In the second paragraph, Woolf gives us the best time to streethaunt. “The hour should be the evening and the season winter, for in winter the champagne brightness of the air and the sociability of the streets are grateful,” she says. She also says that we aren’t longing to get shade and air like we do in the summer, so that makes it more enjoyable. I don’t agree with her: in the winter I like to stay in the house, bundled up in bed with cocoa. I also think that in the winter other people like to stay home as well, so the streets aren’t as interesting. But she thinks the streets are beautiful in winter and talks about the interesting characters she comes upon while streethaunting. “The eye is not a miner, not a diver, not a seeker after buried treasure. It floats us smoothly down a stream; resting, pausing, the brain sleeps perhaps as it looks,” she says. I think this means that we shouldn’t look for interesting things we should just let them come to us.

When Woolf asks the woman what it’s like to be a dwarf, it seems very mean and rude of her. But she seems to almost admire the woman. She talks about how she held her foot out and it was normal-sized. “At length, the pair was chosen and, as she walked out between her guardians, with the parcel swinging from her finger, the ecstasy faded, knowledge returned, the old peevishness, the old apology came back, and by the time she had reached the street again she had become a dwarf only,” Woolf says. This seems like Woolf is saying that we judge a dwarf when we see them walk down the street. But if we get to know them and see who they are we wont see them as just a dwarf.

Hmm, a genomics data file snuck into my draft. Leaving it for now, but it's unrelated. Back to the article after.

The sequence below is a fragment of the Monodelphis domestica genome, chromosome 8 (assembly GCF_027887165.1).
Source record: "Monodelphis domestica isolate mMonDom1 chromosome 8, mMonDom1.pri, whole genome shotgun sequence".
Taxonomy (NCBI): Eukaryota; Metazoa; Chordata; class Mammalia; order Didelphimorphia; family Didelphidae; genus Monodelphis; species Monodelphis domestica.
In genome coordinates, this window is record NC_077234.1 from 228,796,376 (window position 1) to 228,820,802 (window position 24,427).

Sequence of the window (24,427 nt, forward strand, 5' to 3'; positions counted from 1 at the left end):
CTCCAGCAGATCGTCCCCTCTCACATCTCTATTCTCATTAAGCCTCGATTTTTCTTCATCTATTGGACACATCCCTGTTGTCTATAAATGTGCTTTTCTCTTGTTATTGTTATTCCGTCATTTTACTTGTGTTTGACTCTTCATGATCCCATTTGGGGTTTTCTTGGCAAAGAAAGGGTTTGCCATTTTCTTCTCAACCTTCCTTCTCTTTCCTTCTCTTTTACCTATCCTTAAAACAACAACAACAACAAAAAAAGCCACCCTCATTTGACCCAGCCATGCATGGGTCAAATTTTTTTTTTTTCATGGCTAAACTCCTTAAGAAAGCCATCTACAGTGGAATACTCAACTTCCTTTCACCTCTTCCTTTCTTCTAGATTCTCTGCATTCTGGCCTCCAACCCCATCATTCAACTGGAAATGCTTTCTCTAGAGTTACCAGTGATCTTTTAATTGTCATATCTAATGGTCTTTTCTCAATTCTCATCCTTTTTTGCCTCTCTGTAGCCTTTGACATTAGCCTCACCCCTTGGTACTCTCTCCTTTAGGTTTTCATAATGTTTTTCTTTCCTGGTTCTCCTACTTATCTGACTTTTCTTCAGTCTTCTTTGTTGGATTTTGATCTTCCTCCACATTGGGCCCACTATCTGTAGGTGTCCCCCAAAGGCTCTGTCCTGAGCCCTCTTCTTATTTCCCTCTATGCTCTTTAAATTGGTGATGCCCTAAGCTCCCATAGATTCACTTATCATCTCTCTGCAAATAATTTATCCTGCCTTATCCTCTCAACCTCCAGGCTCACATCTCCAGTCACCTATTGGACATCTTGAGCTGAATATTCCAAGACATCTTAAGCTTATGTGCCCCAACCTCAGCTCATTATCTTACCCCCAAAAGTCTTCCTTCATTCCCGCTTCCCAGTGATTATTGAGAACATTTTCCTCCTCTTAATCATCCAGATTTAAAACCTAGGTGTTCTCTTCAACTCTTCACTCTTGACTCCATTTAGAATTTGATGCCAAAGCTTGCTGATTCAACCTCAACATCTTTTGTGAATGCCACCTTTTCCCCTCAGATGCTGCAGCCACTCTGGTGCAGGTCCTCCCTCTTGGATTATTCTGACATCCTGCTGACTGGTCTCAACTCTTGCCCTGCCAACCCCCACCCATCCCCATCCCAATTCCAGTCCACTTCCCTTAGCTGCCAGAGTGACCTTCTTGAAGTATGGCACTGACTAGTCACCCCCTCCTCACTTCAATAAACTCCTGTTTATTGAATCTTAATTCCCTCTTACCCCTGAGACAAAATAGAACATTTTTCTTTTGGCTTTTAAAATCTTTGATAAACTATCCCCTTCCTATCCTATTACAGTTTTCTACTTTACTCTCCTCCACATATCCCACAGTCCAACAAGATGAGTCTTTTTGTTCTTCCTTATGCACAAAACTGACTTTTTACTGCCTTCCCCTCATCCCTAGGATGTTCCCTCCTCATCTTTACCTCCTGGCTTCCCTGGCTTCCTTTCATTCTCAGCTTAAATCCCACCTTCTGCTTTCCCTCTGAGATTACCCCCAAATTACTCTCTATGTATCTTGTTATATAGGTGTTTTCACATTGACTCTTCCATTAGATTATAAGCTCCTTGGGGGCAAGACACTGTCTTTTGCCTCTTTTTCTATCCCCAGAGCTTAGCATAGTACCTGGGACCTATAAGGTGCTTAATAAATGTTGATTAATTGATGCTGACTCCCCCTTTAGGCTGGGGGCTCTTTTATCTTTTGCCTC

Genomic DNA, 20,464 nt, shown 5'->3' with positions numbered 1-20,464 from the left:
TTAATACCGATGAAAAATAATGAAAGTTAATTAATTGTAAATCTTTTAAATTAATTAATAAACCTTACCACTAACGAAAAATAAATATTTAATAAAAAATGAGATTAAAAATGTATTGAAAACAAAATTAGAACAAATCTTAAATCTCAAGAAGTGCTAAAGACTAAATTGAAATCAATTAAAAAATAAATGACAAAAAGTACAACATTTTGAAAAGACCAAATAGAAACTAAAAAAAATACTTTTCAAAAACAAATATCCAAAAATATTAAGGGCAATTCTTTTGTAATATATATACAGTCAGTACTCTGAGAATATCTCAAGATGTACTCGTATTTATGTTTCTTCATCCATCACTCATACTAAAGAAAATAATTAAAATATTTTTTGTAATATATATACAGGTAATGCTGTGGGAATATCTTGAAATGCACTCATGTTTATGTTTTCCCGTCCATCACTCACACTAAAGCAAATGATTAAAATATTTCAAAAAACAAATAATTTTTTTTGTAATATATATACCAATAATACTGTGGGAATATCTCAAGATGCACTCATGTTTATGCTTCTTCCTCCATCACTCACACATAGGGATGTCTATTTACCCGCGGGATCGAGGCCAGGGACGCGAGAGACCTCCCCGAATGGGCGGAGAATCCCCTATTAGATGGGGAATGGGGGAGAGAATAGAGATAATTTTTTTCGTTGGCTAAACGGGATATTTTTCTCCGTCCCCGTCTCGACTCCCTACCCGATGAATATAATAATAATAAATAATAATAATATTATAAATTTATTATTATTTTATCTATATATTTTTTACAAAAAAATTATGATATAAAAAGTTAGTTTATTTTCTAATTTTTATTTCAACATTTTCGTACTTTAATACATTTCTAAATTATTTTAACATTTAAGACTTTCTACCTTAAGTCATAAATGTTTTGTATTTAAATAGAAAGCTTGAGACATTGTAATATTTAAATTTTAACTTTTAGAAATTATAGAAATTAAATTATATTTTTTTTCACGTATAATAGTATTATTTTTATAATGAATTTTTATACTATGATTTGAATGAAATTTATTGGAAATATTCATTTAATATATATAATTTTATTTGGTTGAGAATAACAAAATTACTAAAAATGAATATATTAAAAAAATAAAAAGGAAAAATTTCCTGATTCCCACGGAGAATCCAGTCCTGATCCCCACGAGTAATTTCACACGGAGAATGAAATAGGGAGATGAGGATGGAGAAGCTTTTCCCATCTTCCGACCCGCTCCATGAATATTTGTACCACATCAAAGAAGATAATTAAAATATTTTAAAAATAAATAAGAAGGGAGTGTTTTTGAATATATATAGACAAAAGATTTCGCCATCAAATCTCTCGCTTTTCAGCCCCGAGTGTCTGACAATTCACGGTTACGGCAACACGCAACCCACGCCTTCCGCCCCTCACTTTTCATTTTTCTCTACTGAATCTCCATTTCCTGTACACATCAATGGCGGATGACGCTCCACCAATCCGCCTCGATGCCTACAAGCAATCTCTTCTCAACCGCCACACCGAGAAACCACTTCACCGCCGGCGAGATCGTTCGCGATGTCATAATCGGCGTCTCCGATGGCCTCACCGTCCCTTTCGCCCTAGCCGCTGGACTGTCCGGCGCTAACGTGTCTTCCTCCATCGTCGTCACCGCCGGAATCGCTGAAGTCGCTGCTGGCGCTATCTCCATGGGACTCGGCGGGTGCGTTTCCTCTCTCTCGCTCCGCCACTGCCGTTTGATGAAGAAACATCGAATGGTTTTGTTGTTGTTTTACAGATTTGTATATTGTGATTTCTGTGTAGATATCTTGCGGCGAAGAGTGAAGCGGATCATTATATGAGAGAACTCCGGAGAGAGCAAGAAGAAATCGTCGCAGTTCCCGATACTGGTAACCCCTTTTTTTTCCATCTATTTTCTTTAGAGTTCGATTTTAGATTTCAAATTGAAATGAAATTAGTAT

Woolf also talks about the excitement of entering into a new room. I think her excitement of entering into a new room is the excitement that we get when entering into a new country. “It is always an adventure to enter a new room for the lives and characters of its owners have distilled their atmosphere into it, and directly we enter it we breast some new wave of emotion,” Woolf says. I think she means that we don’t only get these things by the people that are in the room, we also get it by the way the room looks and the objects in it. Streethaunting to her isn’t just walking on the street, it’s walking into shops and observing people.--Baha

White peonies, cut short in small silver vases

I have always felt that I was a bit shallow, but now I suspect that I may be extraordinarily shallow.

I began to have the faintest suspicion of the complete shallowness of my character while reading Mrs. Dalloway, because I related to Clarissa Dalloway. I feel ashamed admitting that, but it is true. We are both privileged females living in the Western world, far too often concerned with trivial things.